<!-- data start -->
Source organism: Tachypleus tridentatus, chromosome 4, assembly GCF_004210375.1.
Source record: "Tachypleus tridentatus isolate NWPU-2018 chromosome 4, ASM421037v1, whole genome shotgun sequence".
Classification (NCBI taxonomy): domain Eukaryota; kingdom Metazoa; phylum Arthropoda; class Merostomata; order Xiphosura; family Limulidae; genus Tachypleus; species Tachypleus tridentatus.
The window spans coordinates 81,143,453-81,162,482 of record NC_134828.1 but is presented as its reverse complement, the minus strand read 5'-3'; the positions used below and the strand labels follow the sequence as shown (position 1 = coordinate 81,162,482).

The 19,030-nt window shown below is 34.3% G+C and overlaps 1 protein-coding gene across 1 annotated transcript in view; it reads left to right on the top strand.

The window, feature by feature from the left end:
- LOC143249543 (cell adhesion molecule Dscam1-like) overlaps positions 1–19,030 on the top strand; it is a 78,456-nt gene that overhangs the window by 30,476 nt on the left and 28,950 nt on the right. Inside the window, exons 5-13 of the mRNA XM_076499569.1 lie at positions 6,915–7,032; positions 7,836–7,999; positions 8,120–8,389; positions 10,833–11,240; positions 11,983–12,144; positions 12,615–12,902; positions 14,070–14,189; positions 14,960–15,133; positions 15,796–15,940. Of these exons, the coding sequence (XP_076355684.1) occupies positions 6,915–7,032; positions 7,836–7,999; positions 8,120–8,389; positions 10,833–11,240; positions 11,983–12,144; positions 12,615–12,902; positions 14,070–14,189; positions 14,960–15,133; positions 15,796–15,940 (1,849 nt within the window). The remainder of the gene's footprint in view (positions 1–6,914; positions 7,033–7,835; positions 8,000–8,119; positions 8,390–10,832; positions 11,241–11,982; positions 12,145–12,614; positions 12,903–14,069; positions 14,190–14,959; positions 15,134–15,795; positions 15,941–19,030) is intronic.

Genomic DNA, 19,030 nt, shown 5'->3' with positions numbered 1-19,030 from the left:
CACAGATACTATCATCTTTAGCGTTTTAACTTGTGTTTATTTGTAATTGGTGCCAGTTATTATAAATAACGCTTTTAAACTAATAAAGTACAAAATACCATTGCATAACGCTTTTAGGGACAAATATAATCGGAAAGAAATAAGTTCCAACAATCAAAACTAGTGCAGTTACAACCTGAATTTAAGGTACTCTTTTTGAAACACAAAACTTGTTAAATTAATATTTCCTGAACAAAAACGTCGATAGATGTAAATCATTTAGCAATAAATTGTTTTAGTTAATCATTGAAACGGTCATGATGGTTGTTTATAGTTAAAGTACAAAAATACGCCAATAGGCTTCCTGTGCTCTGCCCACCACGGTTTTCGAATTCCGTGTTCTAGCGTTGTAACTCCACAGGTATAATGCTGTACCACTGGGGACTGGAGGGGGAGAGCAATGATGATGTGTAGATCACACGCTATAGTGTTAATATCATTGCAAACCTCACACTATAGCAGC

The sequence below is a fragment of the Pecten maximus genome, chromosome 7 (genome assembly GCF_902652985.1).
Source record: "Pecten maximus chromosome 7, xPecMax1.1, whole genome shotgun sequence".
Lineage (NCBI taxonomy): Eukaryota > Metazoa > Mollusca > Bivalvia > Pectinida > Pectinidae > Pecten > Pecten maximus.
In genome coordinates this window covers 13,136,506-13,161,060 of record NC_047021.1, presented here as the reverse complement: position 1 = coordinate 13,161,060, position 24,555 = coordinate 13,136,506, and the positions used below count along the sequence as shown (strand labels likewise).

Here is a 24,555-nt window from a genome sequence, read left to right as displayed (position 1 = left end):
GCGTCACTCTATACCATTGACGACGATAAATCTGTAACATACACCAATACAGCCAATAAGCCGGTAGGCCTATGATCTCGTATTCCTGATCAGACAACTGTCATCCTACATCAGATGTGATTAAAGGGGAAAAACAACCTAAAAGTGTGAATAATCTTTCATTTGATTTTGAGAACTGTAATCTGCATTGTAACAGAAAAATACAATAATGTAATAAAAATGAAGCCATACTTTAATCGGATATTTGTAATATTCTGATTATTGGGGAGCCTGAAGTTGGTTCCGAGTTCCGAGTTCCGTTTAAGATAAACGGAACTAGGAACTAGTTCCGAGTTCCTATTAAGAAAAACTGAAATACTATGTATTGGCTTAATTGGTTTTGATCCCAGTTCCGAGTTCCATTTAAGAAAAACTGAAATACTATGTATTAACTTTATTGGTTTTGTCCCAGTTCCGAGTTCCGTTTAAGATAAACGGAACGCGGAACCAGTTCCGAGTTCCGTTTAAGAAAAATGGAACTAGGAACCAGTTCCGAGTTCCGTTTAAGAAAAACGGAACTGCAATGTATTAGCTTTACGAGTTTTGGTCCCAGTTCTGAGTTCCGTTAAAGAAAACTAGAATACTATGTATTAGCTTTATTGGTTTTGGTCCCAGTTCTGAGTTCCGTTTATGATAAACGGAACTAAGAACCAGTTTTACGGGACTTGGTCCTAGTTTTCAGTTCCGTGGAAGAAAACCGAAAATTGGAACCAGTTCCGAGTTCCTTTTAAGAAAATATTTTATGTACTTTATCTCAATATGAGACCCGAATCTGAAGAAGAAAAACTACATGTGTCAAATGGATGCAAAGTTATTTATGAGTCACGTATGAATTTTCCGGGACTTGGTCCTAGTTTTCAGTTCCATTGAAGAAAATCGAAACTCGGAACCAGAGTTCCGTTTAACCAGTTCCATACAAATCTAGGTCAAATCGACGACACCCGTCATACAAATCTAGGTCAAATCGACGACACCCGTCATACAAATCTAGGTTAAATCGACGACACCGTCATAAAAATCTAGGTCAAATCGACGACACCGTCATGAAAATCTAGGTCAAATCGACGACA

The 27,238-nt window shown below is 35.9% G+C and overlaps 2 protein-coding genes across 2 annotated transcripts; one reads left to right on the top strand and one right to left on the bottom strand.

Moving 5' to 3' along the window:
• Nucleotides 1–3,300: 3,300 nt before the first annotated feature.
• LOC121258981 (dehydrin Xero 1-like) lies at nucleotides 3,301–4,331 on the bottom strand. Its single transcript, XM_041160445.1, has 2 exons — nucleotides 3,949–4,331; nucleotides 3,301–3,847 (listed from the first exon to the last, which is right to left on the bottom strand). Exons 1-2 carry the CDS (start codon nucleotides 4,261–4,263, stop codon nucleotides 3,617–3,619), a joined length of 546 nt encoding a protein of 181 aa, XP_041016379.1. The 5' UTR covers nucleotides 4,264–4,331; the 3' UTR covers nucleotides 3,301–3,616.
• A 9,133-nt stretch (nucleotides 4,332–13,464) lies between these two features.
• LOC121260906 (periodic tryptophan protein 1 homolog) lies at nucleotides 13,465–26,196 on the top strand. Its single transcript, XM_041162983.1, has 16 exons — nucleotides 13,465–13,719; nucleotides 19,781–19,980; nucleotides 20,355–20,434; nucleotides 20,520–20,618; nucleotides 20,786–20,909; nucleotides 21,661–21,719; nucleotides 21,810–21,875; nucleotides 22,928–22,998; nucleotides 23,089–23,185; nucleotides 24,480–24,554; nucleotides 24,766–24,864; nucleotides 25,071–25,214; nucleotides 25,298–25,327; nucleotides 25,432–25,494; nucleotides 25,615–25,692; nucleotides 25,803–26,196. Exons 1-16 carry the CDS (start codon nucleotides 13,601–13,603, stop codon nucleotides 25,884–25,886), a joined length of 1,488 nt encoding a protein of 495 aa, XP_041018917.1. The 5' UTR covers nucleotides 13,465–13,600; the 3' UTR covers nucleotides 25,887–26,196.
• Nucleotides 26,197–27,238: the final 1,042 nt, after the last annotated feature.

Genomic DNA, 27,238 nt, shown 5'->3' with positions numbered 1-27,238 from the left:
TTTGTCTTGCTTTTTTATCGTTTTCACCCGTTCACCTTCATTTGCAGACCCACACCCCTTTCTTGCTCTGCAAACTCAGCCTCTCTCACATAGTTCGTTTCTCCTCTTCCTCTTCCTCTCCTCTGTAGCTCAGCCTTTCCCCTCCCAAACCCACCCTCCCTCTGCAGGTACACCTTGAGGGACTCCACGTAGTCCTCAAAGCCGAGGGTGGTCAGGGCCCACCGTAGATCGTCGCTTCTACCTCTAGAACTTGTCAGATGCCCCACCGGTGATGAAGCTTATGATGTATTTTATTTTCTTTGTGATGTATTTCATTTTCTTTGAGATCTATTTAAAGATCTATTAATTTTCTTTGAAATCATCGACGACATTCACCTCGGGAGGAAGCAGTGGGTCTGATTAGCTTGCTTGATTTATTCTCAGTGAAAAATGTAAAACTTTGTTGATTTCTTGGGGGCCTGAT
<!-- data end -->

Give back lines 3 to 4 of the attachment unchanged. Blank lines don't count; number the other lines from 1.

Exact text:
Classification (NCBI taxonomy): domain Eukaryota; kingdom Metazoa; phylum Arthropoda; class Merostomata; order Xiphosura; family Limulidae; genus Tachypleus; species Tachypleus tridentatus.
The window spans coordinates 81,143,453-81,162,482 of record NC_134828.1 but is presented as its reverse complement, the minus strand read 5'-3'; the positions used below and the strand labels follow the sequence as shown (position 1 = coordinate 81,162,482).